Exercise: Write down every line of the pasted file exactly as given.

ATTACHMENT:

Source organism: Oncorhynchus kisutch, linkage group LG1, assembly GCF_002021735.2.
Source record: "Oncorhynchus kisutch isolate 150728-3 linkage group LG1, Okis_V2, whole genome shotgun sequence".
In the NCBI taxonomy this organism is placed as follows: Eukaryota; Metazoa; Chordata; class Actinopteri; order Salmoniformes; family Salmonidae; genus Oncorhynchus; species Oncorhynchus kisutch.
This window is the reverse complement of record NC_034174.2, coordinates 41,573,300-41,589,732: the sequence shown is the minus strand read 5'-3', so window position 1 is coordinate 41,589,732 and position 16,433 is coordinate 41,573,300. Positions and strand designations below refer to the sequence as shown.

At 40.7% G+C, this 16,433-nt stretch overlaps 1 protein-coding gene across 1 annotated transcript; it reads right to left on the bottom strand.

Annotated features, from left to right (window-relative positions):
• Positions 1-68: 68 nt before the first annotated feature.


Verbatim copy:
Source organism: Oncorhynchus kisutch, linkage group LG1, assembly GCF_002021735.2.
Source record: "Oncorhynchus kisutch isolate 150728-3 linkage group LG1, Okis_V2, whole genome shotgun sequence".
In the NCBI taxonomy this organism is placed as follows: Eukaryota; Metazoa; Chordata; class Actinopteri; order Salmoniformes; family Salmonidae; genus Oncorhynchus; species Oncorhynchus kisutch.
This window is the reverse complement of record NC_034174.2, coordinates 41,573,300-41,589,732: the sequence shown is the minus strand read 5'-3', so window position 1 is coordinate 41,589,732 and position 16,433 is coordinate 41,573,300. Positions and strand designations below refer to the sequence as shown.

At 40.7% G+C, this 16,433-nt stretch overlaps 1 protein-coding gene across 1 annotated transcript; it reads right to left on the bottom strand.

Annotated features, from left to right (window-relative positions):
• Positions 1-68: 68 nt before the first annotated feature.